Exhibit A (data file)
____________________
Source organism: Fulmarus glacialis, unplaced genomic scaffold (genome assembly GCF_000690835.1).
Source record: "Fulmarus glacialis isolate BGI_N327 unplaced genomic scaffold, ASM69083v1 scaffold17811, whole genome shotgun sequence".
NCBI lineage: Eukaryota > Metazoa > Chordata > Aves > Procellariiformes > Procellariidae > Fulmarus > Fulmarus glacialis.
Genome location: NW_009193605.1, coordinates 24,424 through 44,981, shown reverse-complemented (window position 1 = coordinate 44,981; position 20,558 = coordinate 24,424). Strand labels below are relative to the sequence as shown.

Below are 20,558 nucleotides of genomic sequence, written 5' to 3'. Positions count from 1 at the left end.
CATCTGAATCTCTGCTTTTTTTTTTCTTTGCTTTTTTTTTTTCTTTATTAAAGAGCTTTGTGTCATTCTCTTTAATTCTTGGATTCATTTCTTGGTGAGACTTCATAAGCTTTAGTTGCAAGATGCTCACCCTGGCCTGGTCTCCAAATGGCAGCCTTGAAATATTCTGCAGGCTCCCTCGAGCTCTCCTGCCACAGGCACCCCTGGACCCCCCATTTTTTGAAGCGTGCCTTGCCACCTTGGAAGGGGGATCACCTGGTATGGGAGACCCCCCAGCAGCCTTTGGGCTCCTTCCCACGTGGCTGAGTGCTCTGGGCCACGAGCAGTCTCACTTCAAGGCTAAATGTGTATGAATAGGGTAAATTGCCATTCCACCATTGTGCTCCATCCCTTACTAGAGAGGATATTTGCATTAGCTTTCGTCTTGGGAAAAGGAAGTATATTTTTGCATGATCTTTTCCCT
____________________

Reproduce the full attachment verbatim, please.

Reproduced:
Source organism: Fulmarus glacialis, unplaced genomic scaffold (genome assembly GCF_000690835.1).
Source record: "Fulmarus glacialis isolate BGI_N327 unplaced genomic scaffold, ASM69083v1 scaffold17811, whole genome shotgun sequence".
NCBI lineage: Eukaryota > Metazoa > Chordata > Aves > Procellariiformes > Procellariidae > Fulmarus > Fulmarus glacialis.
Genome location: NW_009193605.1, coordinates 24,424 through 44,981, shown reverse-complemented (window position 1 = coordinate 44,981; position 20,558 = coordinate 24,424). Strand labels below are relative to the sequence as shown.

Below are 20,558 nucleotides of genomic sequence, written 5' to 3'. Positions count from 1 at the left end.
CATCTGAATCTCTGCTTTTTTTTTTCTTTGCTTTTTTTTTTTCTTTATTAAAGAGCTTTGTGTCATTCTCTTTAATTCTTGGATTCATTTCTTGGTGAGACTTCATAAGCTTTAGTTGCAAGATGCTCACCCTGGCCTGGTCTCCAAATGGCAGCCTTGAAATATTCTGCAGGCTCCCTCGAGCTCTCCTGCCACAGGCACCCCTGGACCCCCCATTTTTTGAAGCGTGCCTTGCCACCTTGGAAGGGGGATCACCTGGTATGGGAGACCCCCCAGCAGCCTTTGGGCTCCTTCCCACGTGGCTGAGTGCTCTGGGCCACGAGCAGTCTCACTTCAAGGCTAAATGTGTATGAATAGGGTAAATTGCCATTCCACCATTGTGCTCCATCCCTTACTAGAGAGGATATTTGCATTAGCTTTCGTCTTGGGAAAAGGAAGTATATTTTTGCATGATCTTTTCCCT